Unformatted text preview: Still others condemned the novel. The Christian Science Monitor (July 19, 1951) complained of the "wholly repellent" vulgarity and "sly perversion" of the piece, concluding that no one who truly loved children could have written such a work. In another widely quoted assessment, Catholic World (November 1951) complained about the "excessive use of amateur swearing and coarse language" and suggested that "some of the events stretch probability," calling Holden "monotonous and phony." British reviewers were generally unimpressed. The Spectator (August 17, 1951) considered it to be "inconclusive" in theme and a bit too "showy." Times Literary Supplement (September 7, 1951) complains that the "endless stream of blasphemy and obscenity" gets boring after the first chapter....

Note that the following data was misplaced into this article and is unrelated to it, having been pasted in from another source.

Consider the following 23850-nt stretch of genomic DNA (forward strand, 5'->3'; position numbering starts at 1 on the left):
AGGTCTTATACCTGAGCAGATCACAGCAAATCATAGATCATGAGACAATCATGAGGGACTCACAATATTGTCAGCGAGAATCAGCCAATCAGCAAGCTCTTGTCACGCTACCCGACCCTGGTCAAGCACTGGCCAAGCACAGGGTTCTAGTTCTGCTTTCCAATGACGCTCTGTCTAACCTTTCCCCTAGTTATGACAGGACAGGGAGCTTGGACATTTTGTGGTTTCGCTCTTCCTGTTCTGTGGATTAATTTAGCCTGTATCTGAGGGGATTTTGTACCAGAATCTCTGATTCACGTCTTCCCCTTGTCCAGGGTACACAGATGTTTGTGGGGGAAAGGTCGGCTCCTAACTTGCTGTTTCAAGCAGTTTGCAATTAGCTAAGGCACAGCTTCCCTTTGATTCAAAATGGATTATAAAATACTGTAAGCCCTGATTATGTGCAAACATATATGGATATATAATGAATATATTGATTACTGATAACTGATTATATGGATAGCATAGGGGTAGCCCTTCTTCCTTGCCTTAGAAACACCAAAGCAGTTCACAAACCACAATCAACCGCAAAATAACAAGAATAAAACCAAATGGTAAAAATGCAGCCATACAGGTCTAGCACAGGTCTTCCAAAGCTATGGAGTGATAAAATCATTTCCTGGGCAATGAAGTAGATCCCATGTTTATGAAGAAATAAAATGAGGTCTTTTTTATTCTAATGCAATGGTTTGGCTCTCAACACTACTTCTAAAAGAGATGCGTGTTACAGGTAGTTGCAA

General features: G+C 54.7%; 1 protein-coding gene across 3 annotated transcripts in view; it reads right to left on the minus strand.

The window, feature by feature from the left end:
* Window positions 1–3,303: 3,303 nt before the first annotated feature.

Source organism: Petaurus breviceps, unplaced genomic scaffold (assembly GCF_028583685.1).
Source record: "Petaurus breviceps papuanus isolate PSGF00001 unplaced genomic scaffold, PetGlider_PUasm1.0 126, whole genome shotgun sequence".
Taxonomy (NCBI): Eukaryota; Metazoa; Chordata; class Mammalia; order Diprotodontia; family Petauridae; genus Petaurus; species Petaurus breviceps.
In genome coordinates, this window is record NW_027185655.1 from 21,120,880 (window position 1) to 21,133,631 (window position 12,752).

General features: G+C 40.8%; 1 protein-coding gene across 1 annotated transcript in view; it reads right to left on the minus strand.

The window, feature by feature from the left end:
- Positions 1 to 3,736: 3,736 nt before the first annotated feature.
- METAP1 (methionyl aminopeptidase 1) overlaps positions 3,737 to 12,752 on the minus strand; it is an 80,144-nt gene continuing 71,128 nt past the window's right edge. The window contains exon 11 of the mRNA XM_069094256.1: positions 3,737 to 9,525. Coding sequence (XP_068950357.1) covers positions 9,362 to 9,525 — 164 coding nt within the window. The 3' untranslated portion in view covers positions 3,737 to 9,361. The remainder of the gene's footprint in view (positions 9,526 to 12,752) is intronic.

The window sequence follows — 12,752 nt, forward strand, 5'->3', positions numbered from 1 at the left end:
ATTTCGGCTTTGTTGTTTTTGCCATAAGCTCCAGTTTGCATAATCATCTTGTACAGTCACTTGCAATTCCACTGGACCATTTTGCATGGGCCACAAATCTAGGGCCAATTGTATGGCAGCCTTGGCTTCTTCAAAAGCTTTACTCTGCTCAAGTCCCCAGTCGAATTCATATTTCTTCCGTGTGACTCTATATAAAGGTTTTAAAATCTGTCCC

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- Fall '11
- J.D. Salinger, Christian Science Monitor, Times Literary Supplement, widely quoted assessment, Times bestseller list